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Prehistoric Mortuary Practices and the Constitution of Social Relationships: Implications of the First Radiocarbon Dates from Maski on the Occupational History of a South India “Type Site”

Andrew M Bauer, Peter G Johansen


In 1954, B K Thapar excavated the multicomponent site of Maski (Raichur District, Karnataka) to establish an archaeological sequence for the southern Deccan region of India. Thapar identified four major periods of occupation, now known as the Neolithic (3000–1200 BC), Iron Age (1200–300 BC), Early Historic (300 BC to AD 500), and the Medieval periods (AD 500–1600). Renewed research at the site by the Maski Archaeological Research Project (F.1/8/2009-EE) has investigated the development of social differences and inequalities in south Indian prehistory. This article reports the first ever radiocarbon assays from habitation and megalithic burial contexts in the vicinity of Maski. Accelerator mass spectrometry (AMS) dates of charcoal sampled from exposed occupational strata on Maski’s Durgada Gudda hill and subsequent Bayesian analyses indicate that the site was extensively occupied during the 14th century AD, corroborating interpretations of numismatic and inscriptional materials. Associated artifacts with these 14C samples have significant implications for recognizing late Medieval period ceramics and occupation in the region. AMS assays of four charcoal samples from exposed megalithic burials just south of the Durgada Gudda hill, similar to those recognized by Thapar, indicate that burial practices commonly attributed to the Iron Age predate the period, and thus are not precise chronological markers. However, the results also suggest that megalithic burial practices became more labor intensive during the Iron Age, creating a cultural context for the generation of new forms of social affiliations and distinctions through differential participation in the production of commemorative places.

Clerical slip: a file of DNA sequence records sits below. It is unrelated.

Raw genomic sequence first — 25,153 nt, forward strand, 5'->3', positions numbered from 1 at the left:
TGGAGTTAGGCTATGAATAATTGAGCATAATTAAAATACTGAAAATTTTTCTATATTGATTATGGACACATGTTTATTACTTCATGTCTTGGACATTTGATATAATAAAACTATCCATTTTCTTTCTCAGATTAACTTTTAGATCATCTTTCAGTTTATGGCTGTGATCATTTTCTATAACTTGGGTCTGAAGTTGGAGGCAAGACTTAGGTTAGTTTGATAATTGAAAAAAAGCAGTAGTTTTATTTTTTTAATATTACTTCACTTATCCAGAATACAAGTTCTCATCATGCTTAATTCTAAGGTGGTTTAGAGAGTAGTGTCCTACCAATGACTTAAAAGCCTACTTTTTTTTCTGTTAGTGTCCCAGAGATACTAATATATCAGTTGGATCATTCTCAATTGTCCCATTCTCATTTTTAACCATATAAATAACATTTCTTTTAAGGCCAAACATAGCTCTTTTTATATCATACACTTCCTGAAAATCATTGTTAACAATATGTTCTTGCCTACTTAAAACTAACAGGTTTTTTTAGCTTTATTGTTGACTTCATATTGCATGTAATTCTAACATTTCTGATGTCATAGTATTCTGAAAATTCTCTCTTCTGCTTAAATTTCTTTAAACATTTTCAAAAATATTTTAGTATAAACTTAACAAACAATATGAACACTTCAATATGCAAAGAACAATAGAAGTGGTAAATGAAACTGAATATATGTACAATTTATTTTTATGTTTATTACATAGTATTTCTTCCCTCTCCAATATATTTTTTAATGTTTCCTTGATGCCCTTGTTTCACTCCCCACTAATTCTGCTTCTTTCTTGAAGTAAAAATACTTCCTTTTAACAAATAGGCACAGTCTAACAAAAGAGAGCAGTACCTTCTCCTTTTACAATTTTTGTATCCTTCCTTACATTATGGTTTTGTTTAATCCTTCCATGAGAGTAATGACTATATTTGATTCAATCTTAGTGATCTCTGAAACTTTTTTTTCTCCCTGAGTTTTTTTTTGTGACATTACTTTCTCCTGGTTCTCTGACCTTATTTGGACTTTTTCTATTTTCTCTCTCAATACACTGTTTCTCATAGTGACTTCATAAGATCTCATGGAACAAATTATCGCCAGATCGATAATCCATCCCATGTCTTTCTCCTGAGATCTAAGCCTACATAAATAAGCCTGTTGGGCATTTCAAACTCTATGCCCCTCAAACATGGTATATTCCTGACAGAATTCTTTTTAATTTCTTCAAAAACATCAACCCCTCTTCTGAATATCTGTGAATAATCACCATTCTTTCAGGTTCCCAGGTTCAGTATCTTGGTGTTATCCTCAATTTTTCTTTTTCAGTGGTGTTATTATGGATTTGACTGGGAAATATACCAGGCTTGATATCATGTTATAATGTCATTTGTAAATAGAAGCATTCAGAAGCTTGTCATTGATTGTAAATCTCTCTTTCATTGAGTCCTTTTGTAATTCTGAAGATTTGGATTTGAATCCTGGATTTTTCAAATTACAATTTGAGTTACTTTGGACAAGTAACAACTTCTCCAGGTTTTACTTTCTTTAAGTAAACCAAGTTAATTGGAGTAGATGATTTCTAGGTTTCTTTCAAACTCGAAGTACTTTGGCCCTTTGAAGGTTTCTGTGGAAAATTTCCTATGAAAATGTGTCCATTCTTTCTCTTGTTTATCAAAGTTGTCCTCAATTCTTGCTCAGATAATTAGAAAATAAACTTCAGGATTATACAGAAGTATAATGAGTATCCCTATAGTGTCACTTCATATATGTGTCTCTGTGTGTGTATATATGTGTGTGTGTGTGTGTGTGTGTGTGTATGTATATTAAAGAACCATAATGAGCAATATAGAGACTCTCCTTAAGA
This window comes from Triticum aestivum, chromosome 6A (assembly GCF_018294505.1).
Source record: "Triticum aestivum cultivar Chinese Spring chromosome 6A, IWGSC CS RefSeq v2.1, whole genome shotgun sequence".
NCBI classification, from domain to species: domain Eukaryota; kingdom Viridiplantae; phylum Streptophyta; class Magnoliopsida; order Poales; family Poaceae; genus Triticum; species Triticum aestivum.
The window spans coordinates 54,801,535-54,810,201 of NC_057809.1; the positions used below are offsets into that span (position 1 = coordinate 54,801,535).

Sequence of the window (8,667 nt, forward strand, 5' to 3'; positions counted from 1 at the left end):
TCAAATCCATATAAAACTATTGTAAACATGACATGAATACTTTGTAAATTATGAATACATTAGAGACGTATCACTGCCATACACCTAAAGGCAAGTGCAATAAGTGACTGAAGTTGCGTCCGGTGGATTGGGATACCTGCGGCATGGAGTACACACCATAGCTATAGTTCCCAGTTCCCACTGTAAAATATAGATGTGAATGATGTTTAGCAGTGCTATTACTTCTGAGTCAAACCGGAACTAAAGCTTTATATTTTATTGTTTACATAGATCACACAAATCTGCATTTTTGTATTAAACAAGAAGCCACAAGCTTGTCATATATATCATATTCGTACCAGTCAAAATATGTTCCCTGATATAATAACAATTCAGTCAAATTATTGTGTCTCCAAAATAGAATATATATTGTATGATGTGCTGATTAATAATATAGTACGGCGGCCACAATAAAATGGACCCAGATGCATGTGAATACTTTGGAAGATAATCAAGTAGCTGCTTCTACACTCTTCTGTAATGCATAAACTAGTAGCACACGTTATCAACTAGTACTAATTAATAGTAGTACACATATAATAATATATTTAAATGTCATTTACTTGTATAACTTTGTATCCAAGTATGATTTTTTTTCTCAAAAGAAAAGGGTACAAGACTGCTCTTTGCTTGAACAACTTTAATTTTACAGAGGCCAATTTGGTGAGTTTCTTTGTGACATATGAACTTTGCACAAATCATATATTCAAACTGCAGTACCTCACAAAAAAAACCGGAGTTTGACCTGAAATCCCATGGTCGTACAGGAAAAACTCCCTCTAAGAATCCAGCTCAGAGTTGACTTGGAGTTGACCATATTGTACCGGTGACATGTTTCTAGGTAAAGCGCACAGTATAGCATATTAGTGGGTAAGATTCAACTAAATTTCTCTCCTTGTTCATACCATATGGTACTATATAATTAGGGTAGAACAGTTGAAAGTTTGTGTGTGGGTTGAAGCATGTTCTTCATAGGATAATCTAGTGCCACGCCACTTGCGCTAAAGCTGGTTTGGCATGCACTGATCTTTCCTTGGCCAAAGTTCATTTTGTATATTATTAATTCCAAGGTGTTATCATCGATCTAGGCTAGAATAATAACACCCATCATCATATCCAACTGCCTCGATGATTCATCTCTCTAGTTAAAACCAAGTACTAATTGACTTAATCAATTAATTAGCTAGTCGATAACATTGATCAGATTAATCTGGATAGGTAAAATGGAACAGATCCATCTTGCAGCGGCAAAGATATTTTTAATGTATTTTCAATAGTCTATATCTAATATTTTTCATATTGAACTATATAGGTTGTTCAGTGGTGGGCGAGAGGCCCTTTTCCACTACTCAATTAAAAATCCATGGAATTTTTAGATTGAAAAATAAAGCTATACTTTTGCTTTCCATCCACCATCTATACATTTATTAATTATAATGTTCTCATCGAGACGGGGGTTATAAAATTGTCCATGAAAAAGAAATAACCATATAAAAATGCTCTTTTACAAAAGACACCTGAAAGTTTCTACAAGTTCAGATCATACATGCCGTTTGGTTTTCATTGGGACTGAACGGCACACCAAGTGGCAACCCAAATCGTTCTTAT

DOI: 10.2458/azu_rc.57.18341


Mortuary Practices; Megaliths; Landscape; Commemoration

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